Marco Rubio, GOP senators make push to ban court packing
The Florida Republican reintroduces amendment to block court packing as former Attorney General Eric Holder calls on Democrats to flex ‘power’ of new majority. Jennifer Braceras, director of the Independent Women’s Law Center, with reaction.
President Biden is “committed” to following through on his campaign pledge of forming a bipartisan commission to study Supreme Court reforms, the White House said Wednesday.
Biden said in October he’d put together a bipartisan commission of scholars to send him recommendations within 180 days on how to reform a court system that’s “getting out of whack.” The White House said Wednesday Biden would be moving forward with the plans to study the federal judiciary.
“The President remains committed to an expert study of the role and debate over reform of the court and will have more to say in the coming weeks,” a White House official told Fox News.
The commission was Biden’s response to progressive demands to expand the number of justices on the Supreme Court to overcome the 6-3 conservative majority, a practice known as “court packing.”
The White House declined to confirm a Politico story out Wednesday that said Biden is already staffing up his commission, with Biden’s campaign lawyer Bob Bauer and Yale Law School professor Cristina Rodríguez serving as co-chairs. The outlet also reported that Caroline Fredrickson, the former president of the American Constitution Society, and Jack Goldsmith, a Harvard Law School professor and a former assistant attorney general during the George W. Bush Administration, will also serve on the commission.
Since Biden’s election win and Democrats taking control of the House and Senate, progressives groups have doubled down on their demands to pack the court.
On Wednesday, eight progressive organizations banded together to form the “Unrig the Courts” coalition to pressure Democrats to use their power to act. Their four demands are expanding the number of justices on the Supreme Court, expanding lower federal courts, enacting term limits for Supreme Court justices and improving ethics and transparency requirements for justices.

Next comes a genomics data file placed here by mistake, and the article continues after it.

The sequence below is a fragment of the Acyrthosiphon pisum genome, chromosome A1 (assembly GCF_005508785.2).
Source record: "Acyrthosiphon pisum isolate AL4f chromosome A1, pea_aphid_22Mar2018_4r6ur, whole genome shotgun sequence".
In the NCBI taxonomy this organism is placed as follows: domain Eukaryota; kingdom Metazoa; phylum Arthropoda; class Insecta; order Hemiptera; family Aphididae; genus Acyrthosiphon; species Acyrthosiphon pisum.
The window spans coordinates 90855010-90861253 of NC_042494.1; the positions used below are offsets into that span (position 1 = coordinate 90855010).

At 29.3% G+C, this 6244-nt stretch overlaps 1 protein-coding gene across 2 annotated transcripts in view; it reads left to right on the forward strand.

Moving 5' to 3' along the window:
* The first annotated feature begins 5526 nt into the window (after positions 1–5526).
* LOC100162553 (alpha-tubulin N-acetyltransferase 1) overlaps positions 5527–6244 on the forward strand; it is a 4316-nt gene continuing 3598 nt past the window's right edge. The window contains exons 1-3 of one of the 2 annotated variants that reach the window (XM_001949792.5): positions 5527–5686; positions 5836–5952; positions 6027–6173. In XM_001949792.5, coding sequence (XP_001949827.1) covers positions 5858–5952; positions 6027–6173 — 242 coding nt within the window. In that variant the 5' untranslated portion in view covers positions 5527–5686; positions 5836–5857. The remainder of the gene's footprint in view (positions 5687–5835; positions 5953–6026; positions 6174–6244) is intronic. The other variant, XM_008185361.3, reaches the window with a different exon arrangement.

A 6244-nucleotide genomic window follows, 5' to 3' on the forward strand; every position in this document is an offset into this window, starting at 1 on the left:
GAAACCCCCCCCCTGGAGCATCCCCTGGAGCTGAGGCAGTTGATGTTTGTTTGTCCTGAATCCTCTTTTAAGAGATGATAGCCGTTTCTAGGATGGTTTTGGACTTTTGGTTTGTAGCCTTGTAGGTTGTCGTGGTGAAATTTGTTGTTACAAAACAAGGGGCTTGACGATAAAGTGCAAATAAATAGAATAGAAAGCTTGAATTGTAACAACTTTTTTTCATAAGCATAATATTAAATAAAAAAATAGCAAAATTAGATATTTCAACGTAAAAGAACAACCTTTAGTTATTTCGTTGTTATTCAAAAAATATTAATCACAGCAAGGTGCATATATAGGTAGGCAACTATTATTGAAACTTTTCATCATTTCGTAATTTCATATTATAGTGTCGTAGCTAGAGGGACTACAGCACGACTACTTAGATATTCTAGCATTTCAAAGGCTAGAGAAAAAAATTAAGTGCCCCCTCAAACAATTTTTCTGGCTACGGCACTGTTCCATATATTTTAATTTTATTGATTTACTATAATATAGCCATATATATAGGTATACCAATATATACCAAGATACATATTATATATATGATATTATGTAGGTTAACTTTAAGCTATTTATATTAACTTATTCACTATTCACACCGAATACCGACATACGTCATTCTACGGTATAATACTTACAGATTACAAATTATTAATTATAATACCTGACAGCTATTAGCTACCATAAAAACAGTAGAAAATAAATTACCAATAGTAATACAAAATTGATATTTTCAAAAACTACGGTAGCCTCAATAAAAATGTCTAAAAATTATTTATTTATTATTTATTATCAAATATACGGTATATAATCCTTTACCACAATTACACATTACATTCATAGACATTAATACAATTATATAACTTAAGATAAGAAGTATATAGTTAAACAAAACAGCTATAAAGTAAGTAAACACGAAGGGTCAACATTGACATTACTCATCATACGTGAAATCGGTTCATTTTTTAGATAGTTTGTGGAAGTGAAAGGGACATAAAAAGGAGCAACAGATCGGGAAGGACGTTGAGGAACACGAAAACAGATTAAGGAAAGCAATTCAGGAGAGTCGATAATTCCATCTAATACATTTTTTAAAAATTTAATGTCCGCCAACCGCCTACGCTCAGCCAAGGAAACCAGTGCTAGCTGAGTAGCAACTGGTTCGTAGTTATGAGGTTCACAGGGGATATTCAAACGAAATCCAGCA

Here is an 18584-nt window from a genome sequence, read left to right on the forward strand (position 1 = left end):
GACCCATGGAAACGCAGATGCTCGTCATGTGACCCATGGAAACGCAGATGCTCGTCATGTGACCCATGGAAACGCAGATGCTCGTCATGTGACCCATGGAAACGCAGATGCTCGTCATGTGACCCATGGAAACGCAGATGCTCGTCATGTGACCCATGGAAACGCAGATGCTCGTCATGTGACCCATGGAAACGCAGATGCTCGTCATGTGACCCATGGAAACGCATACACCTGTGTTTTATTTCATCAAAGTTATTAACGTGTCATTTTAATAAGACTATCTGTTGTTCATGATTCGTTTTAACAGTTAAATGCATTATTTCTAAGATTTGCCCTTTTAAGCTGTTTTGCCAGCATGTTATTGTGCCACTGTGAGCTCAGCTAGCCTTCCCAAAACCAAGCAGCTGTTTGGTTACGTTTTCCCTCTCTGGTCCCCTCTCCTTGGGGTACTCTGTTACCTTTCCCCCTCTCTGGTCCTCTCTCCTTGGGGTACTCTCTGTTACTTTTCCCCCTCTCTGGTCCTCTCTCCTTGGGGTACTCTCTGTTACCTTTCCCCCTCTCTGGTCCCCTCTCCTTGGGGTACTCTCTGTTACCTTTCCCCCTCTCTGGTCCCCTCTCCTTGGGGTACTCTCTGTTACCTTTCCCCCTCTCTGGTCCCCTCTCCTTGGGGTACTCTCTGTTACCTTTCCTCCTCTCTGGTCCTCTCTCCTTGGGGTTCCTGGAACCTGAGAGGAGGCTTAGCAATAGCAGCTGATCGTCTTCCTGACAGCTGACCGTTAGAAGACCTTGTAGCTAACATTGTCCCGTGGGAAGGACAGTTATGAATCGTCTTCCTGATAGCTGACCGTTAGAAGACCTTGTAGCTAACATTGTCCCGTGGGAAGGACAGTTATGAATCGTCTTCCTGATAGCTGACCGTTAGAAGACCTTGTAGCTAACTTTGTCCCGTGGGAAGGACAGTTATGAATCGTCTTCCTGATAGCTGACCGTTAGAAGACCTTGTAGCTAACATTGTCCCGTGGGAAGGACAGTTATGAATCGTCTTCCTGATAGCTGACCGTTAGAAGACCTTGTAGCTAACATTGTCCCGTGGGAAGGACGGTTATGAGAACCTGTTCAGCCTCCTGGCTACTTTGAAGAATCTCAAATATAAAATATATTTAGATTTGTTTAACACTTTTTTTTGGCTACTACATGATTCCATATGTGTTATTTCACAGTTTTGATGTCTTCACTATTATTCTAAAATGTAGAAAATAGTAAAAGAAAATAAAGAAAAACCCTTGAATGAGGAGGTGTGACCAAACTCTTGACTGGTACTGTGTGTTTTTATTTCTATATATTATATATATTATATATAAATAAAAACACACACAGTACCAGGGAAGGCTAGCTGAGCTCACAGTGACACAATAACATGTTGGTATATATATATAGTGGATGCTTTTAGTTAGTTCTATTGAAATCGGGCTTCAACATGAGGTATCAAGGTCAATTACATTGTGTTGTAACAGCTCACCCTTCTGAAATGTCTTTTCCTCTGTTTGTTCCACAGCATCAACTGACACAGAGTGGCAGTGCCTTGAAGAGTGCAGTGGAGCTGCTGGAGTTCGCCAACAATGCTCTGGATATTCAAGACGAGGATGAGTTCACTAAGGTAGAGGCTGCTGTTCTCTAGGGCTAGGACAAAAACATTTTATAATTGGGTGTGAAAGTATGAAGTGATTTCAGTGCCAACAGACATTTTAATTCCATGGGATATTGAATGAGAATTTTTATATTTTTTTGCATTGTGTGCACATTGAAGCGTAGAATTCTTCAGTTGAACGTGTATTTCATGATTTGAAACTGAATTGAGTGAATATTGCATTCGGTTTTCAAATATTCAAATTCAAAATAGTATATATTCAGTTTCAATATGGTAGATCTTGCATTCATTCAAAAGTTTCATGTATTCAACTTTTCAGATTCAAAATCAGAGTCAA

“The Supreme Court has become too partisan and too political, and with a united Democratic government, the time to act is now,” Demand Justice Executive Director Brian Fallon said in a statement Wednesday. “The 6-3 Republican-appointed majority consistently sides with Republican politicians and corporate interests over the American people, and we must act before they rig the rules of our democracy even further.”
Biden previously had been cool to the idea of court packing, saying he’s “not a fan” of the practice.
During an interview with CBS News’ “60 Minutes” in October, Biden laid out his vision for the commission and for “alternatives” to packing.
“If elected, what I will do is I’ll put together a national commission, a bipartisan commission of scholars, constitutional scholars, Democrats, Republicans, liberals, conservatives,” Biden said. “I will ask them to, over 180 days, come back to me with recommendations as to how to reform the court system because it’s getting out of whack.”
“It’s not about court packing,” he continued. “There’s a number of other things that our constitutional scholars have debated, and I’ve looked to see what recommendations that commission might make. … There’s a number of alternatives that go well beyond packing.”
Shortly before that interview, Fox News uncovered Biden’s more outspoken take on the issue back in 1983, calling it a ‘bonehead’ idea.
Biden, then a U.S. Senator from Delaware, made the comments during a Senate Judiciary Committee hearing in July 1983 regarding nominations to the U.S. Commission on Civil Rights. At the time, Republican President Ronald Reagan had stoked controversy for attempting to replace three members of the commission.
“President Roosevelt clearly had the right to send to the United States Senate and the United States Congress a proposal to pack the court. It was totally within his right to do that. He violated no law. He was legalistically, absolutely correct,” Biden, then 40, told the committee. “But it was a bonehead idea. It was a terrible, terrible mistake to make. And it put in question, if for an entire decade, the independence of the most-significant body … in this country, the Supreme Court of the United States of America.”
Fox News’ Evie Fordham and Bradford Betz contributed to this report.
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